US creates “Economic Prosperity Network’ on efforts to restructure global supply chain

With tensions between the US and China exacerbated by Covid-19, the Trump administration is ‘turbocharging’ an initiative to remove global supply chain from China, Reuters reported. And to accomplish this intention, the US is pushing to create an alliance of ‘trusted partners.’    
May 13, 2020 | 12:07
us creates economic prosperity network on efforts to restructure global supply chain

As Reuters reported, The United States is pushing to create an alliance of “trusted partners” dubbed the “Economic Prosperity Network,” one official said. It would include companies and civil society groups operating under the same set of standards on everything from digital business, energy and infrastructure to research, trade, education and commerce, he said.

The U.S. government is working with Australia, India, Japan, New Zealand, South Korea and Vietnam to “move the global economy forward,” Secretary of State Mike Pompeo said April 29.

The Covid-19 pandemic has shown that the US supply chain is heavily dependent on China. And recently, the United States has repeatedly taken drastic steps to move U.S production and supply chain dependency away from China.

On its report on May 4, Reuters said that the Trump administration is “turbocharging” an initiative to remove global industrial supply chains from China as it weighs new tariffs to punish Beijing for its handling of the coronavirus outbreak.

In fact, the "Economic Prosperity Network" has not been directly or formally linked to specific countries. Meanwhile, Nikkei has reported that Apple will produce about 3 to 4 wireless headphones (Airpods) in Vietnam in first quarter of 2020.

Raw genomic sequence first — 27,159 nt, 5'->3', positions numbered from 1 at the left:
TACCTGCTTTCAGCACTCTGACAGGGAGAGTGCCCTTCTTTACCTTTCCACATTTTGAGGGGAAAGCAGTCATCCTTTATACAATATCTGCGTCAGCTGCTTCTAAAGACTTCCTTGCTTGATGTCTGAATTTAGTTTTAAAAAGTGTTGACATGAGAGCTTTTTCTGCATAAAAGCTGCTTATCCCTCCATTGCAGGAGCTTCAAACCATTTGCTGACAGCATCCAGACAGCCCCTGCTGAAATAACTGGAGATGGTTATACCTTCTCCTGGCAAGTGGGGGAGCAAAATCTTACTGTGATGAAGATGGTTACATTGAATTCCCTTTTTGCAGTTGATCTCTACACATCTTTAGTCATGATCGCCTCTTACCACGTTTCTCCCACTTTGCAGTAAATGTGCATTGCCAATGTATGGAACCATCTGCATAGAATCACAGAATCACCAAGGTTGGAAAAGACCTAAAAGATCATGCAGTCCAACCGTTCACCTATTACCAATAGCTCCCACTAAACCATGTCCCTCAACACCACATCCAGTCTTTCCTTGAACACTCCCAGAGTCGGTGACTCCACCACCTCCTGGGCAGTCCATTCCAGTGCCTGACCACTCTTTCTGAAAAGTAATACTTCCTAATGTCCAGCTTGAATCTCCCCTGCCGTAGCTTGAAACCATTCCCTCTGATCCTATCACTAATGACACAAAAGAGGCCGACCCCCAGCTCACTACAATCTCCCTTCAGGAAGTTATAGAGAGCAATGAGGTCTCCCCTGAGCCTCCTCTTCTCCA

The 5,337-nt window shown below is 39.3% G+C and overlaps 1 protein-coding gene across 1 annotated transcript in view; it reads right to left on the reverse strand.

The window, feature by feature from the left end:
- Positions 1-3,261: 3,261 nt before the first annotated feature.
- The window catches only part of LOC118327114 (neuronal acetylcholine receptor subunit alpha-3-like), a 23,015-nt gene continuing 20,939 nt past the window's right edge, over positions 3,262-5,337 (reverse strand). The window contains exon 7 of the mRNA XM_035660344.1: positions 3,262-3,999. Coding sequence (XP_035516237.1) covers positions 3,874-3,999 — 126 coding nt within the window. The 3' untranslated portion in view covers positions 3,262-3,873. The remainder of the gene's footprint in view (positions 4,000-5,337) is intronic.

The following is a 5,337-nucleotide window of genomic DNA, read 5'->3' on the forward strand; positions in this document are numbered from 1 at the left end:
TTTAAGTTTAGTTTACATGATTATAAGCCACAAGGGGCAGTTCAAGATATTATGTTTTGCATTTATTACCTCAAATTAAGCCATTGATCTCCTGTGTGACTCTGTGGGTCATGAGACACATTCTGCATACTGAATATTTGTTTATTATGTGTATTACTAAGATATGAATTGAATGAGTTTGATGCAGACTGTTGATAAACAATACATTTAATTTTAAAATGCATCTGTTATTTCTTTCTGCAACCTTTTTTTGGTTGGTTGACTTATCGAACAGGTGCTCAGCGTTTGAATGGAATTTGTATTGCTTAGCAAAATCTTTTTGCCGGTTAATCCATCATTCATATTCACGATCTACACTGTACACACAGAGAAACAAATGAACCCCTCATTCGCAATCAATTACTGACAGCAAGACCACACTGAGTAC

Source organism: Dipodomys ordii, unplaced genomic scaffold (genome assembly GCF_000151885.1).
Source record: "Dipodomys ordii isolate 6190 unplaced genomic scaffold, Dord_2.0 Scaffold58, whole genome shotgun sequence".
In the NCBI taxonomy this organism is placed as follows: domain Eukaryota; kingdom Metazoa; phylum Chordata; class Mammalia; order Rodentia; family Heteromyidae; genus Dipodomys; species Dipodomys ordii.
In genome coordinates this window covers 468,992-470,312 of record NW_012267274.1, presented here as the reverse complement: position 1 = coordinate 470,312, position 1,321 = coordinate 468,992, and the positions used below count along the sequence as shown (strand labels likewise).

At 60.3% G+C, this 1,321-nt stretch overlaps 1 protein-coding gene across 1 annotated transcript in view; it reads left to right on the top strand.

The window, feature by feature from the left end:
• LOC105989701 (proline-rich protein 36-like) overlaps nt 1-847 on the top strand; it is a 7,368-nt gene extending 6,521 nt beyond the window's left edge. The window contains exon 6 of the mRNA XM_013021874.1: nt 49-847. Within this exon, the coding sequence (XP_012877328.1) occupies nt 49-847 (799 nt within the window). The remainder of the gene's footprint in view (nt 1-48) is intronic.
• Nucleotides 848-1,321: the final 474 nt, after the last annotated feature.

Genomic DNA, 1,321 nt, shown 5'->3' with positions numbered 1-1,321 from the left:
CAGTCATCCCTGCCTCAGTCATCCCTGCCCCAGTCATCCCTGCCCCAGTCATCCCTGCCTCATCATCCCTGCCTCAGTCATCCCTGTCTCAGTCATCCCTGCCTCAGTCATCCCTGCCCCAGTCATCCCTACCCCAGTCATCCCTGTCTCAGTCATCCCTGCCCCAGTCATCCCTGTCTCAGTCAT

us creates economic prosperity network on efforts to restructure global supply chain

Forb Chongquing manufactering plant. Source: Reuters

On March 20, officials from the Quad countries gathered to discuss a new issue: the COVID-19 pandemic. It was a virtual meeting as usual. And there was another new wrinkle: this time they were joined by three new partners: South Korea, Vietnam, and New Zealand.

After a ten-year hiatus, the Quad of four Indo-Pacific countries – Australia, Japan, India and the United States – formally resumed their quadrilateral dialogue in late 2017, and has been meeting twice a year since. Late last year, the group upgraded the dialogue to the level of foreign minister and secretary of state.

According to Heritage, the call was only intended to exchange notes on the COVID-19 pandemic.

Heritage cites the India’s Ministry of External Affairs sayings the seven countries “shared their assessments of the current situation with respect to COVID-19, and discussed ways to synergize their efforts to counter its spread.”

The call, described as a “Quad-Plus video-conference” by the Times of India, was reportedly organized by U.S. Deputy Secretary of State Steve Biegun. The seven countries are “expected to continue the conference call on a weekly basis, covering issues like vaccine development, challenges of stranded citizens, assistance to countries in need and mitigating the impact on the global economy”.

However, correspondents from Reuters and CGTV pointed out that minimizing China’s impact on global economy is the key issue.

Reuters said it is not clear which countries will be in the “Economic Prosperity Network”. Yet as Pompeo mentioned “the US government is working closely with Vietnam, South Korea, New Zealand, Australia and India.’’ Therefore, these countries maybe US’s targeted partners.

QUAD is an abbreviation for Quadrilateral Security Dialogue, an informal strategic dialogue framework between four countries, including the US, Japan, Australia and India. This dialogue framework was introduced by Japanese Prime Minister Abe Shinzo in 2007. QUAD's cooperation includes military exercises, which is considered by most observers to counterbalance influence. of China in the region.

Reuters, News room, Times of India
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